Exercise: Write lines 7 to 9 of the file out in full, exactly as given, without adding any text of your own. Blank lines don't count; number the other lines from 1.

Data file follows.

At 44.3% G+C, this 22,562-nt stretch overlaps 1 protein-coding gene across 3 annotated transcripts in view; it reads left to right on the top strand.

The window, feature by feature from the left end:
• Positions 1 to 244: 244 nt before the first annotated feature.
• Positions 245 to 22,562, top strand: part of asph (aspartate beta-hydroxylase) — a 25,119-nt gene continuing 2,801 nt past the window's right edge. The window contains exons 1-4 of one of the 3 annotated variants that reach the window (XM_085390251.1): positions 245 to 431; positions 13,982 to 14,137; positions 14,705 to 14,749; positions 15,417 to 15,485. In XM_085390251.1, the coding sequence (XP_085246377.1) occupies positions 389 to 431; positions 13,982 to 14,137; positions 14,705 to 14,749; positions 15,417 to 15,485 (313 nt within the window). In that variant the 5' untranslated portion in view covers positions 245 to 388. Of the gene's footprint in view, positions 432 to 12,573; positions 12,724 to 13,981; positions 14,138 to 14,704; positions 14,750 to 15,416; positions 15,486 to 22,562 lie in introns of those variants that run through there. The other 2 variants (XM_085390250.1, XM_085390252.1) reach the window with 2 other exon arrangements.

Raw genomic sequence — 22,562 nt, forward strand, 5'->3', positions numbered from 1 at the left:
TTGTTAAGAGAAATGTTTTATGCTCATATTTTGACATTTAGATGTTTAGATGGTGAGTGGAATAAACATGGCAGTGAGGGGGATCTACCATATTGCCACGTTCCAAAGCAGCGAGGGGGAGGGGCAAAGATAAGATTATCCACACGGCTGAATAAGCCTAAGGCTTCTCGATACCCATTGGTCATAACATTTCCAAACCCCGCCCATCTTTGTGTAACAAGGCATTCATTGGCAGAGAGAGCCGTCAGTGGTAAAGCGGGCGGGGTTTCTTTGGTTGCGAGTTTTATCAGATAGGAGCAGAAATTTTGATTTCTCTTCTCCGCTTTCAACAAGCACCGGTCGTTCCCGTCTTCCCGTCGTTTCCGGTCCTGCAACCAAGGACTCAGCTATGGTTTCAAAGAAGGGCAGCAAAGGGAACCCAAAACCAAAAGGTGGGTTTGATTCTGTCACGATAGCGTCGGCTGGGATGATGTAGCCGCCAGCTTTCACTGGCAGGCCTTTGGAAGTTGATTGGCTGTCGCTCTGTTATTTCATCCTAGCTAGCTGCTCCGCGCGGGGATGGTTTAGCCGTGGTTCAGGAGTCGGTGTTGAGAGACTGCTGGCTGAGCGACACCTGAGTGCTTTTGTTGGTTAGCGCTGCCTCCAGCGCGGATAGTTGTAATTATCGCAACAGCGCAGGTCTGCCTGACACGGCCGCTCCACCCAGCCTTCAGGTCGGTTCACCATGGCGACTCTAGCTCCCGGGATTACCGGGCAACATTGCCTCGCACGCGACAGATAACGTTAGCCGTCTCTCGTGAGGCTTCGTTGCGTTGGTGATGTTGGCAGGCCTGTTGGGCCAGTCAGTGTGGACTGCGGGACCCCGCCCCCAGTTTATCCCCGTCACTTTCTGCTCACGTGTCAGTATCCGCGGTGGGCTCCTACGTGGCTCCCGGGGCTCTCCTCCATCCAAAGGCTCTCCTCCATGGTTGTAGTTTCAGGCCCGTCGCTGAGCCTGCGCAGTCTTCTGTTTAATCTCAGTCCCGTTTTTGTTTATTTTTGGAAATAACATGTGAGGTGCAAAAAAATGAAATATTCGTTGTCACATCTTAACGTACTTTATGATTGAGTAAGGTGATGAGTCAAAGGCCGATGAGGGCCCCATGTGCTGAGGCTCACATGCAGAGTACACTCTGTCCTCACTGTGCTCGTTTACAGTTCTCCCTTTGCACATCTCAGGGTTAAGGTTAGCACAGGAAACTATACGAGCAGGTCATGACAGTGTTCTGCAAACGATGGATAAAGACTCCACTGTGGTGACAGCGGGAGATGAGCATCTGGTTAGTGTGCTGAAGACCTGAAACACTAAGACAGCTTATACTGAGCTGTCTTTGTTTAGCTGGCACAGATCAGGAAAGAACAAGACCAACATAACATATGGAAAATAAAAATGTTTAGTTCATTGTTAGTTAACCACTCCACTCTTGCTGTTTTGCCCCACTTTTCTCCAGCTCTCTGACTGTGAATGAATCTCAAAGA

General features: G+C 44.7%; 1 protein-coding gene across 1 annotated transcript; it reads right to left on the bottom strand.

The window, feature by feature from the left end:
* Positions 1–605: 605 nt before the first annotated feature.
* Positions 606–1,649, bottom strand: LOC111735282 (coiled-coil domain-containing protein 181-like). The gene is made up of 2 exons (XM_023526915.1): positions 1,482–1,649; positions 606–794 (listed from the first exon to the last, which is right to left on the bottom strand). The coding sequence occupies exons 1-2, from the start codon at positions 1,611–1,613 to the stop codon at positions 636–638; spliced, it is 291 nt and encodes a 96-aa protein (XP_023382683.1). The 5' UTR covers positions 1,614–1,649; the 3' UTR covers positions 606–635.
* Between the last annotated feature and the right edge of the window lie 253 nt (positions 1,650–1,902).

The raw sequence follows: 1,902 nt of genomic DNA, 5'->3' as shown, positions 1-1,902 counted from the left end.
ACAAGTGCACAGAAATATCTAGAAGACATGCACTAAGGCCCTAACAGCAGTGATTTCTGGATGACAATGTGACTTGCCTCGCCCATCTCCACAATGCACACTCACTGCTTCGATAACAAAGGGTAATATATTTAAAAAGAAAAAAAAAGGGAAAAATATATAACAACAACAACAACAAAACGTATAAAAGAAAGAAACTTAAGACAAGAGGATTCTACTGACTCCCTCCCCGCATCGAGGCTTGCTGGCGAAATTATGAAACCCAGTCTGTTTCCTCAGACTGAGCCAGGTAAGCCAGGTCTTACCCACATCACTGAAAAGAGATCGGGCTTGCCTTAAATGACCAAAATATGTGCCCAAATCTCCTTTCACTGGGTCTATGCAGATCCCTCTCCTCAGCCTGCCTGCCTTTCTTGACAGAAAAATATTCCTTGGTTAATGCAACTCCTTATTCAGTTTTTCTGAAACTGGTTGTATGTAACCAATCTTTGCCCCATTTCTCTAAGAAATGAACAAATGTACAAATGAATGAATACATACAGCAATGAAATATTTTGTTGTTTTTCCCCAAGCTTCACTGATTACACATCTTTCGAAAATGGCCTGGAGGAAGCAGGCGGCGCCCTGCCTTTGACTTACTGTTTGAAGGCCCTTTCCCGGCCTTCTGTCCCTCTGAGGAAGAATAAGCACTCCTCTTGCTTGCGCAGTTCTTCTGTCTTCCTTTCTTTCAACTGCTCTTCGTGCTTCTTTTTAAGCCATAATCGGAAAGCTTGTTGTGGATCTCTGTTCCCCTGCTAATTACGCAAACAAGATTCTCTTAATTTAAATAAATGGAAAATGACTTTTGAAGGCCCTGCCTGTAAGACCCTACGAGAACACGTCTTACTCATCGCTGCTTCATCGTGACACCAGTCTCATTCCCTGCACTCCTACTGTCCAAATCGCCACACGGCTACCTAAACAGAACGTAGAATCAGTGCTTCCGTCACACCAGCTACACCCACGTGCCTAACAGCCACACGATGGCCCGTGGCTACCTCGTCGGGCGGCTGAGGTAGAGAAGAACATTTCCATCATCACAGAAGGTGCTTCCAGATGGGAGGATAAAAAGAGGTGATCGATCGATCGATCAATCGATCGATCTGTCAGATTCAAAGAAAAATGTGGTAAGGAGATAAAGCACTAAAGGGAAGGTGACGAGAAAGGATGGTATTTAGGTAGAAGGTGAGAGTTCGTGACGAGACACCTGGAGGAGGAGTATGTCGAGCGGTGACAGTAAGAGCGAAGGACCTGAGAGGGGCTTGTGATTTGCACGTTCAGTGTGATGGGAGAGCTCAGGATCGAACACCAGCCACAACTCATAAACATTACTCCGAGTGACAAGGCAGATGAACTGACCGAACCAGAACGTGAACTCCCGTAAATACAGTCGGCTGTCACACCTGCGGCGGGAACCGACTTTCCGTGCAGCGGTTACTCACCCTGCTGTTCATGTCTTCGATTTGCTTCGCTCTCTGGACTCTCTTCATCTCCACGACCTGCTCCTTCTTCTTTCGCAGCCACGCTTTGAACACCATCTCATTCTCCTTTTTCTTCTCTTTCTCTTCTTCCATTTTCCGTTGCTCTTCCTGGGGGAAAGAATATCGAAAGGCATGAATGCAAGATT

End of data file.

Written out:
General features: G+C 44.7%; 1 protein-coding gene across 1 annotated transcript; it reads right to left on the bottom strand.

The window, feature by feature from the left end:
* Positions 1–605: 605 nt before the first annotated feature.